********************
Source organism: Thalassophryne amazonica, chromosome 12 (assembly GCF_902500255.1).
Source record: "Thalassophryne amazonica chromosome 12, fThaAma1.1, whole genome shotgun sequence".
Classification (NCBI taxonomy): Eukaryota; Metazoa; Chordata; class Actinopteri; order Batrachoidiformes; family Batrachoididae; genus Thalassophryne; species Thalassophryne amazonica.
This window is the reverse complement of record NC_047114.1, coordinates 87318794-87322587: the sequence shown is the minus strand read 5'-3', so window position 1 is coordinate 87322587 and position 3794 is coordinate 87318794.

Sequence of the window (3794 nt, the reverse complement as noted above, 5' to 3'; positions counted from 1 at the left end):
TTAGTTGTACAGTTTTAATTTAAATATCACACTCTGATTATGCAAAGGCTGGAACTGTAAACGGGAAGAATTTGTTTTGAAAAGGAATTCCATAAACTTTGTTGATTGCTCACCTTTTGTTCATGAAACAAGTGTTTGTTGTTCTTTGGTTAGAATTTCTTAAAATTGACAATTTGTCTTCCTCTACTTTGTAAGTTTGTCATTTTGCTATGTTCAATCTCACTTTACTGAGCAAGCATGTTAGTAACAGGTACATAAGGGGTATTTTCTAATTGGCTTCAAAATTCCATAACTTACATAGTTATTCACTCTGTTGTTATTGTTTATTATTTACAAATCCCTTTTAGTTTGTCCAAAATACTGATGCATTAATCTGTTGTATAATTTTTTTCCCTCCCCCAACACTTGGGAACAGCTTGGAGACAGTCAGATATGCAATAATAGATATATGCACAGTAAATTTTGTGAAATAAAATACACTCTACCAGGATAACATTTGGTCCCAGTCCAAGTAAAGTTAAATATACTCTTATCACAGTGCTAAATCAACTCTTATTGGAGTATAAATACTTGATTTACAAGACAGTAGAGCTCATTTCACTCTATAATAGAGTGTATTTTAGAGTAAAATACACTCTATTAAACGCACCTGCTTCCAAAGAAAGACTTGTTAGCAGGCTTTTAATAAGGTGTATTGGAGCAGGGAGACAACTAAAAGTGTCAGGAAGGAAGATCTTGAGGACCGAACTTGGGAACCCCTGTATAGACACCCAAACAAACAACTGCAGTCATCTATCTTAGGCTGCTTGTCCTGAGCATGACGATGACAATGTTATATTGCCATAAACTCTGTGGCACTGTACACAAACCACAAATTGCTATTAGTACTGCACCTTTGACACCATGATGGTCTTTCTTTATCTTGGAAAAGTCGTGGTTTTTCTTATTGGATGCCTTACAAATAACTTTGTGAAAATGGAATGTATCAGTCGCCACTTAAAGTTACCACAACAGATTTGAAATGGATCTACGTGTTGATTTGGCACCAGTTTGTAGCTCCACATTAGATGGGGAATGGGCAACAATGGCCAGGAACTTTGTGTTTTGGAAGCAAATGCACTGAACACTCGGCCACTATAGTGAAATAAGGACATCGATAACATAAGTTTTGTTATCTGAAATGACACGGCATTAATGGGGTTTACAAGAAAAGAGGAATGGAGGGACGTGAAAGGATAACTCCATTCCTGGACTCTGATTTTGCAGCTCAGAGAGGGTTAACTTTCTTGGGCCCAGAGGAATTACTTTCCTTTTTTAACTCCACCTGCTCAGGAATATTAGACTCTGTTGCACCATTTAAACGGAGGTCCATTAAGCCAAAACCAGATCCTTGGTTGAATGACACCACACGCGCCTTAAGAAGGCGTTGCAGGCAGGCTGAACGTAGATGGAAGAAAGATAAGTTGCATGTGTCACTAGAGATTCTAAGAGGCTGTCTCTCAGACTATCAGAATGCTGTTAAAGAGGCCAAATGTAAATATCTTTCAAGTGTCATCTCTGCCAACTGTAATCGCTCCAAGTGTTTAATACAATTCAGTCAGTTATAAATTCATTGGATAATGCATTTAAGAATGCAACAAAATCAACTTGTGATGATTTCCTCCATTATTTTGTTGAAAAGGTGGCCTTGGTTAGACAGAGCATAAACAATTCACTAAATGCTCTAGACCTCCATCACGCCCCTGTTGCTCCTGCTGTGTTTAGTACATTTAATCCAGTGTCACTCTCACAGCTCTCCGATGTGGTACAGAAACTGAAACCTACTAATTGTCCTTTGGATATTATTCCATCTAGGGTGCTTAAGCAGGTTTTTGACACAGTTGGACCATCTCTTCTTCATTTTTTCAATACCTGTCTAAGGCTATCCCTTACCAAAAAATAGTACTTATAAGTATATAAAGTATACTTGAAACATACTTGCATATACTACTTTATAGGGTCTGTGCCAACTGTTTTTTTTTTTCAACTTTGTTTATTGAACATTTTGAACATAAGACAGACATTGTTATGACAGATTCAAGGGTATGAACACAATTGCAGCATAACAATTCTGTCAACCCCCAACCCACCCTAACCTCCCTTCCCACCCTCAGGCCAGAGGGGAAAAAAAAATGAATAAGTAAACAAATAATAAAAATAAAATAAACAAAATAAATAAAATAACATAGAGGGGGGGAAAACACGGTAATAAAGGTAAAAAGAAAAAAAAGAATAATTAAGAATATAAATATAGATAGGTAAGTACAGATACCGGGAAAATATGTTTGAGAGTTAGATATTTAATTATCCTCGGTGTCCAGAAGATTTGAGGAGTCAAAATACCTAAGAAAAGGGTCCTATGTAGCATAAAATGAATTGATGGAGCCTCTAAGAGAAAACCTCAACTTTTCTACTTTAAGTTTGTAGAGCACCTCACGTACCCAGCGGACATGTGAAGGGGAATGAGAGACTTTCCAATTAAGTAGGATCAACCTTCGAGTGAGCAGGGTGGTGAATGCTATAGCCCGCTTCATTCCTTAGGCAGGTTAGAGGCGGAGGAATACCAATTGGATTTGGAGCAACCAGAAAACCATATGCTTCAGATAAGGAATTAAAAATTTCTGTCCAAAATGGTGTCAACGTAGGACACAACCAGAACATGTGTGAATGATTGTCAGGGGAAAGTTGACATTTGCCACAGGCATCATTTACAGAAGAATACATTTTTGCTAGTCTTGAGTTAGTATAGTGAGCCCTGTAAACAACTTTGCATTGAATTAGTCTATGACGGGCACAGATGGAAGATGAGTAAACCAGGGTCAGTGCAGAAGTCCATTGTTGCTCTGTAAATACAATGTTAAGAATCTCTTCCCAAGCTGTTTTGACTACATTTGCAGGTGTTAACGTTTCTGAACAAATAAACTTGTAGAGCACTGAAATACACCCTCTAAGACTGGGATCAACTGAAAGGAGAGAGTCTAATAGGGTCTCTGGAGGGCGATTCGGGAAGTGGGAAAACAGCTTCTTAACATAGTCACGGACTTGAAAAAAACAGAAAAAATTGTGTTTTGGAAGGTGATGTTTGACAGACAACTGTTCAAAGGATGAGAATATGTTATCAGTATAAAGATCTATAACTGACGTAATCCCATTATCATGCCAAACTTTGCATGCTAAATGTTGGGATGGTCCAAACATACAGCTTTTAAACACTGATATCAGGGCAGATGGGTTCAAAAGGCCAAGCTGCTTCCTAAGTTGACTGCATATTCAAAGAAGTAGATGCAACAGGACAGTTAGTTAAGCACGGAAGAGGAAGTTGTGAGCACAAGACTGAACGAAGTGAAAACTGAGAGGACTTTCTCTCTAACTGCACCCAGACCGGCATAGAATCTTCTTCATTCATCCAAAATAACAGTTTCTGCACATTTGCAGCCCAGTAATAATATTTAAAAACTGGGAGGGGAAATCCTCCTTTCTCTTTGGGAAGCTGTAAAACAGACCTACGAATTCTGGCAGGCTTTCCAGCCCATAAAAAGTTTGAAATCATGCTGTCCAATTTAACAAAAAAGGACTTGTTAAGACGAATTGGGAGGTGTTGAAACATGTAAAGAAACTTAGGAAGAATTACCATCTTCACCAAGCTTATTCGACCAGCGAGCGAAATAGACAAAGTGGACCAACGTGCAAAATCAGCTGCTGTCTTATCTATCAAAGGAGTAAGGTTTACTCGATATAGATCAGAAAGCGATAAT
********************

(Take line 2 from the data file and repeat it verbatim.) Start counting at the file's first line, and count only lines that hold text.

Source record: "Thalassophryne amazonica chromosome 12, fThaAma1.1, whole genome shotgun sequence".